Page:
Vale of Glamorgan Labour Conservative gain
Warrington South Labour Conservative gain
Warwick and Leamington Labour Conservative gain
Warwickshire North Labour Conservative gain
Watford Labour Conservative gain
Waveney Labour Conservative gain
Weaver Vale Labour Conservative gain
Wells Conservative Liberal Democrat gain
Winchester Liberal Democrat Conservative gain
Wolverhampton South West Labour Conservative gain
Worcester Labour Conservative gain
Wyre Forest Health Concern Conservative gain
York Outer Liberal Democrat Conservative gain

England[edit]

Of the 533 seats in England, only 532 were contested on the day of the general election. Polling in Thirsk and Malton was delayed until 27 May due to the death of the UKIP candidate.[2] The Conservatives won an absolute majority of seats in England with 61 seats more than all other parties combined, and securing an average swing of 5.6% from Labour.[3]

Geographical representations of seats coloured by winning party can be misleading to the eye. Boundaries are drawn by number of electors not geography. This results in rural seats having a large area due to lower population density, while urban seats, with a high density of voters, are geographically quite small. A pure geographical representation of seats coloured by party can make parties with rural seats seem far more popular than urban ones. To counter this bias, the BBC published a map where each seat was an equal size hexagon.[4][5]

Party Seats Seats
change
Votes  %  %
change
Conservative 297[6] +92 9,908,169 39.5 +3.8
Labour 191 -87 7,042,398 28.1 -7.4
Liberal Democrat 43 -4 6,076,189 24.2 +1.3
Green 1 +1 258,954 1.0 -0.1
Speaker 1 0 22,860 0.09 -
Turnout: 25,047,355 65.5

Details of results are given below:

Wales[edit]

There were 40 seats contested in Wales. The number of Conservative seats rose from three to eight – the party gained one seat from the Liberal Democrats and four from Labour. Welsh nationalist party Plaid Cymru retained three MPs, including Arfon which the boundary changes had notionally given to Labour. Overall, Labour lost four seats but held on to its remaining 26.

Party Seats Seats
change
Votes  %  %
change
Labour 26 -4 531,601 36.2 -6.5
Conservative 8 +5 382,730 26.1 +4.7
Liberal Democrat 3 -1 295,164 20.1 +1.7
Plaid Cymru 3 0 165,394 11.3 -1.3
Turnout: 1,446,690 64.9

WalesParliamentaryConstituency2010Results.svg

Scotland[edit]

There were 59 seats contested in Scotland. Every constituency in Scotland was won by the party that had won it at the 2005 election, with Labour regaining the two seats they lost in by-elections since 2005. There was a swing to Labour from the Conservatives of 0.8% (with Labour increasing its share of the vote by 2.5% and the Conservatives increasing by just 0.9%), this left the Conservatives with just a single MP representing a Scottish constituency.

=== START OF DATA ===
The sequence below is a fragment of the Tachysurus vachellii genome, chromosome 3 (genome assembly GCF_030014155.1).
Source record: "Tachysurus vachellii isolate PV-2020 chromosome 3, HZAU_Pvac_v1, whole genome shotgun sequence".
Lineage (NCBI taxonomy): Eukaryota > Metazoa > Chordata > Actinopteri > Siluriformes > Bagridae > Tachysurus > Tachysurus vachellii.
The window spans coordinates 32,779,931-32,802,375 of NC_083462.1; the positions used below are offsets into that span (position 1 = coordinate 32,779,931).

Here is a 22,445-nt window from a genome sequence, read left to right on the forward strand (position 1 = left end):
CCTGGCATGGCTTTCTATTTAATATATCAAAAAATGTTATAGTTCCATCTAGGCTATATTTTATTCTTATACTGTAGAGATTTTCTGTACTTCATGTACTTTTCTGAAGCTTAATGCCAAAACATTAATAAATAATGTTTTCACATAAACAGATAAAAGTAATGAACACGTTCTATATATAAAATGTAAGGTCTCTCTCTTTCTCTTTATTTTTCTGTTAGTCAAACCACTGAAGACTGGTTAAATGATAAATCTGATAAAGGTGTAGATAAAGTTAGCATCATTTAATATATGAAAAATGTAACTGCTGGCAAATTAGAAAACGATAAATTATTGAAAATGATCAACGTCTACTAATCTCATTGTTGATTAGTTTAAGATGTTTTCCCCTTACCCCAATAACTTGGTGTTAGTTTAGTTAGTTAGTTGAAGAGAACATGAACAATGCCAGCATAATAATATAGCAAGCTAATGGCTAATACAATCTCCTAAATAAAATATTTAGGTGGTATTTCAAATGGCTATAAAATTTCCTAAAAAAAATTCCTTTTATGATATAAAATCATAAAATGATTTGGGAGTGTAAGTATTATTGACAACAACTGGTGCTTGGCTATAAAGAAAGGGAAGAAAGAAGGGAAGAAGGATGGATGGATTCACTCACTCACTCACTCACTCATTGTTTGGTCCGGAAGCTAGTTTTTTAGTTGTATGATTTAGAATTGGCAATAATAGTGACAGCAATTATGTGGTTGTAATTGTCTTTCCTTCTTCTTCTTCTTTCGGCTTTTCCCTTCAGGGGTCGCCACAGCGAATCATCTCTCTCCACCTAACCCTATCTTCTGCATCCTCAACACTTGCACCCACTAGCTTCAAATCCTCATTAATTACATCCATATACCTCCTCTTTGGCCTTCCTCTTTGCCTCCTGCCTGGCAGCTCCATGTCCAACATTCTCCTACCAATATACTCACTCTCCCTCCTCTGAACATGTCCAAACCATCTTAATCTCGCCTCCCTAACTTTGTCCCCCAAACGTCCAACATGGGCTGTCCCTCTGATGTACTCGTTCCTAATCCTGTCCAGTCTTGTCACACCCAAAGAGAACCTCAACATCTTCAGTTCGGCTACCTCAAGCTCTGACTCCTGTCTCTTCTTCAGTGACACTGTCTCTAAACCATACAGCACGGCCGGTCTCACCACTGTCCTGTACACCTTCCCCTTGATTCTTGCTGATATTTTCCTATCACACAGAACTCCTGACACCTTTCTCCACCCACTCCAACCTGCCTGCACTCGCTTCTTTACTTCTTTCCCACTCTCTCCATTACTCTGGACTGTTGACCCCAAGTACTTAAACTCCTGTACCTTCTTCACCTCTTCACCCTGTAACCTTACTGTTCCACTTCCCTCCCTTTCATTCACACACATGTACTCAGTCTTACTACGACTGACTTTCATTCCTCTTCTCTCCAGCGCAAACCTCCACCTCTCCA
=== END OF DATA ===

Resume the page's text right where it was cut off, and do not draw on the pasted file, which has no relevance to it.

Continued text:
For Scottish results in full, see 2010 United Kingdom general election results in Scotland

Party Seats Seats
change
Votes  %  %
change
Labour 41 0 1,035,528 42.0 +2.5
Liberal Democrat 11 0 465,471 18.9 -3.7
SNP 6 0 491,386 19.9 +2.3
Conservative 1 0 412,855 16.7 +0.9
Turnout: 2,465,722 63.8

ScotlandParliamentaryConstituency2010Results.svg

Northern Ireland[edit]

There were 18 seats contested in Northern Ireland. Both Irish nationalist parties, Sinn Féin and SDLP, held their seats. The unionist parties, DUP and UUP (the latter contested the election as UCUNF—an electoral pact with the Conservatives), lost one seat each. The DUP lost Belfast East to the Alliance and in North Down the UUP's Sylvia Hermon left the party over the alliance with the Conservatives and retained her seat as an independent. This left the nationalist parties with eight seats, the unionist parties with eight seats (all DUP), the Alliance with one seat and an independent with one seat. It is the first time since the Partition of Ireland that unionist parties failed to secure a majority of Northern Ireland's Westminster seats in a general election. It was also the first time since Partition that a Nationalist party, Sinn Féin, topped the popular vote at a Westminster election, though winning three fewer seats than the DUP.

Sinn Féin, as an Irish republican party, refuse to take their seats at Westminster (see abstentionism). This leaves 645 MPs to take their seats at Westminster (after the Thirsk and Malton poll), reducing the effective threshold for a parliamentary majority from 326 to 323.[citation needed]

Party Seats Seats
change
Votes  %  %
change
DUP 8 -1 168,216 25.0 -8.7
Sinn Féin 5 0 171,942 25.5 +1.2
SDLP 3 0 110,970 16.5 -1.0
Alliance 1 +1 42,762 6.3 +2.4
Independent - Sylvia Hermon 1 +1 21,181 3.1
UCU-NF 0 -1 102,361 15.2 -2.6
Turnout: 673,871 57.6 -7.8

NorthernIrelandParliamentaryConstituency2010Results.svg

References[edit]

  1. ^ The Times - Election '10 - Gains and losses
  2. ^ "Tories triumph in Thirsk and Malton poll". The Times (London). 28 May 2010. Retrieved 4 July 2010. 
  3. ^ Staff (7 May 2010). "Election 2010: England". BBC NEWS (BBC). Retrieved 10 May 2010. 
  4. ^ "BBC map with selectable geographic and proportional views". BBC News. Retrieved 2011-06-11. 
  5. ^ England results BBC News, accessed 9 May 2010
  6. ^ Note: this figure excludes John Bercow (Buckingham), who is recorded by the BBC as a "Conservative", despite the fact he is the incumbent Speaker.